Metastatic Cancer Research
NCI-MATCH Trial (Molecular Analysis for Therapy Choice)Updated: June 6, 2017
Information about the NCI-MATCH precision medicine trial, in which researchers will examine tumor tissue from patients with advanced solid tumors and lymphomas that have stopped responding to treatment and assign patients to treatment arms based on the molecular profiles of their disease.
Study Identifies Genetic Mutations in Tumors From 10,000 Patients with Metastatic CancerPosted: May 31, 2017
Researchers at Memorial Sloan Kettering Cancer Center have reported the results of an initiative to characterize the genetic mutations in tumors from more than 10,000 patients with advanced cancer treated at the center.
Less-Frequent Zoledronic Acid Treatment Effective at Preventing Bone Metastasis ComplicationsPosted: January 30, 2017
In a clinical trial involving patients with metastatic cancer, administration of zoledronic acid every 12 weeks was as effective at preventing skeletal-related events caused by bone metastases as administration every 4 weeks.
Immune-Cell Traps May Aid Cancer MetastasisPosted: December 6, 2016
Cancer cells may exploit a normal function of neutrophils, the most common form of white blood cell, to help form metastatic tumors, a new study suggests.
Trial of Pembrolizumab for HIV-Positive Patients with Recurrent or Refractory CancerPosted: May 19, 2016
In this phase I clinical trial, HIV-positive patients receiving combination antiretroviral therapy who have cancer that has recurred after or has not responded to previous treatment will receive the immune checkpoint inhibitor pembrolizumab.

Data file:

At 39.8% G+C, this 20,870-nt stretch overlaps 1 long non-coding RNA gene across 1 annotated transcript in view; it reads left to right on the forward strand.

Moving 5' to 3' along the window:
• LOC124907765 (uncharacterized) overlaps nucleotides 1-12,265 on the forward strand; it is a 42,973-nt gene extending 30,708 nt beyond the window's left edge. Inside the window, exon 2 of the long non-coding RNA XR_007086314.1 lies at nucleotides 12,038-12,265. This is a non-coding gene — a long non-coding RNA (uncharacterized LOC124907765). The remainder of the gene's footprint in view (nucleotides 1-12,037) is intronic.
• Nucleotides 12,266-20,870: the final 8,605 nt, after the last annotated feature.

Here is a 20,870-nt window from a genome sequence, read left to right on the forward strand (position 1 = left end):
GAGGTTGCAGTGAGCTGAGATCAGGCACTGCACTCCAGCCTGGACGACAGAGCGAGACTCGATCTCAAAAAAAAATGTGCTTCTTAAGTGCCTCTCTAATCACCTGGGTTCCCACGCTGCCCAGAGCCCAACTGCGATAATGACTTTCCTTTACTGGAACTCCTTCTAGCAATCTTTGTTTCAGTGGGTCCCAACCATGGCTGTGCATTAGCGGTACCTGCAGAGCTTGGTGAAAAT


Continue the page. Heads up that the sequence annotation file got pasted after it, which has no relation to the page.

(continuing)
Whole Brain Radiation for Some Patients with Brain Metastases Worsens Cognitive DeclinePosted: June 2, 2015
In some patients with cancer that has spread to the brain, whole brain radiation following radiosurgery causes more severe cognitive decline and does not improve survival compared with radiosurgery alone, a new study has found.
Genetically Engineered Immunotherapy for Advanced CancerPosted: August 7, 2012
In this trial, doctors will collect T lymphocytes from the blood of patients with advanced mesothelin-expressing cancer and genetically engineer these cells to recognize mesothelin. The gene-engineered cells will then be multiplied and infused into the patients to fight their cancer.
Matters of the Heart: Why Are Cardiac Tumors So Rare?Posted: February 10, 2009
Cardiac tumors that originate in the heart itself are extremely rare. The highly specialized and most abundant cell in the heart may explain why the organ is such an inhospitable host to cancer.